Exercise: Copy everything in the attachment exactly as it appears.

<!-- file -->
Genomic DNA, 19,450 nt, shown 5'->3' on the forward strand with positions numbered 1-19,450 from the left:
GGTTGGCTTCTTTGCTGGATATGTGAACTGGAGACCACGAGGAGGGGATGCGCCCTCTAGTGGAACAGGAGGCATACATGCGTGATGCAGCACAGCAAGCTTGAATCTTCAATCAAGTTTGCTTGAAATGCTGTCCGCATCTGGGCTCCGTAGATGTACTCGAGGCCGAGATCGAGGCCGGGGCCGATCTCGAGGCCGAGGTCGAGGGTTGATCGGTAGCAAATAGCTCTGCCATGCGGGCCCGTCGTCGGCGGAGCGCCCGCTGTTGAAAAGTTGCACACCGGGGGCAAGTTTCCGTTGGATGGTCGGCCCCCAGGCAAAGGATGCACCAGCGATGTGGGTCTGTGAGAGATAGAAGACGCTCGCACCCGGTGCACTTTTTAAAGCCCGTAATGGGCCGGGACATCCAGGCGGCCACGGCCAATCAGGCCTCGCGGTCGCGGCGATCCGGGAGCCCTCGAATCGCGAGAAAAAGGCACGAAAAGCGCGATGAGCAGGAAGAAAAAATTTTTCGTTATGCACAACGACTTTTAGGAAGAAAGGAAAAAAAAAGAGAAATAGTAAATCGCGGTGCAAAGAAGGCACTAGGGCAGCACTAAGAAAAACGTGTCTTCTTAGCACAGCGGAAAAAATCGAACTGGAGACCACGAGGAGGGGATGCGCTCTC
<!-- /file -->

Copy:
Genomic DNA, 19,450 nt, shown 5'->3' on the forward strand with positions numbered 1-19,450 from the left:
GGTTGGCTTCTTTGCTGGATATGTGAACTGGAGACCACGAGGAGGGGATGCGCCCTCTAGTGGAACAGGAGGCATACATGCGTGATGCAGCACAGCAAGCTTGAATCTTCAATCAAGTTTGCTTGAAATGCTGTCCGCATCTGGGCTCCGTAGATGTACTCGAGGCCGAGATCGAGGCCGGGGCCGATCTCGAGGCCGAGGTCGAGGGTTGATCGGTAGCAAATAGCTCTGCCATGCGGGCCCGTCGTCGGCGGAGCGCCCGCTGTTGAAAAGTTGCACACCGGGGGCAAGTTTCCGTTGGATGGTCGGCCCCCAGGCAAAGGATGCACCAGCGATGTGGGTCTGTGAGAGATAGAAGACGCTCGCACCCGGTGCACTTTTTAAAGCCCGTAATGGGCCGGGACATCCAGGCGGCCACGGCCAATCAGGCCTCGCGGTCGCGGCGATCCGGGAGCCCTCGAATCGCGAGAAAAAGGCACGAAAAGCGCGATGAGCAGGAAGAAAAAATTTTTCGTTATGCACAACGACTTTTAGGAAGAAAGGAAAAAAAAAGAGAAATAGTAAATCGCGGTGCAAAGAAGGCACTAGGGCAGCACTAAGAAAAACGTGTCTTCTTAGCACAGCGGAAAAAATCGAACTGGAGACCACGAGGAGGGGATGCGCTCTC